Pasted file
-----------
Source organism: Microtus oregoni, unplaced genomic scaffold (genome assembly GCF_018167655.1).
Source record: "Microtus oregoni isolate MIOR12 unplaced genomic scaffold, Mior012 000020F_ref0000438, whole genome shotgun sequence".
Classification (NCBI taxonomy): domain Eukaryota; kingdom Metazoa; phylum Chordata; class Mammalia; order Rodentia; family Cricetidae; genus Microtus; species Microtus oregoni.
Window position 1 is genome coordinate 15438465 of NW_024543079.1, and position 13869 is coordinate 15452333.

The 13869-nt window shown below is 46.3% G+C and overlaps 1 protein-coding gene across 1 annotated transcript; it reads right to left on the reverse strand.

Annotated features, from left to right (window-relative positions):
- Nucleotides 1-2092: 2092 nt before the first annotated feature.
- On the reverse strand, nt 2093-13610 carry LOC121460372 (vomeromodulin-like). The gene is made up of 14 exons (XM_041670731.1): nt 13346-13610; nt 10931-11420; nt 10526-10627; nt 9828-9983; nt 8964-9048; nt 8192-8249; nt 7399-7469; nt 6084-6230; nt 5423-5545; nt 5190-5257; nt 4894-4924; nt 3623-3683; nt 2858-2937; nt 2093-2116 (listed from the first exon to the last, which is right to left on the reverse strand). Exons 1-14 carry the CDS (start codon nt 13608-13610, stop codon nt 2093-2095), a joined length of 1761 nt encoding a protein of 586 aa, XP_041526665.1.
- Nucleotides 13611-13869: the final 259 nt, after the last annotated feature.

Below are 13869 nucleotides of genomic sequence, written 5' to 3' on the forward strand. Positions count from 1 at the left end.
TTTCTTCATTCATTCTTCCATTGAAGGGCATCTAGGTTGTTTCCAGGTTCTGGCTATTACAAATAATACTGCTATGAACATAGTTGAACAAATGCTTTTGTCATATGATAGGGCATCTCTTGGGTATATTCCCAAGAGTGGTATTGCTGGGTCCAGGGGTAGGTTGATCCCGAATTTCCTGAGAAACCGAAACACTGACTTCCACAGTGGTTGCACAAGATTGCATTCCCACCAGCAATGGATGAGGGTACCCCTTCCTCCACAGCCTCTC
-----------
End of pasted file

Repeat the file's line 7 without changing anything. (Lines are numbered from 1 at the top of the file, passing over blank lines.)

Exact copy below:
- Nucleotides 1-2092: 2092 nt before the first annotated feature.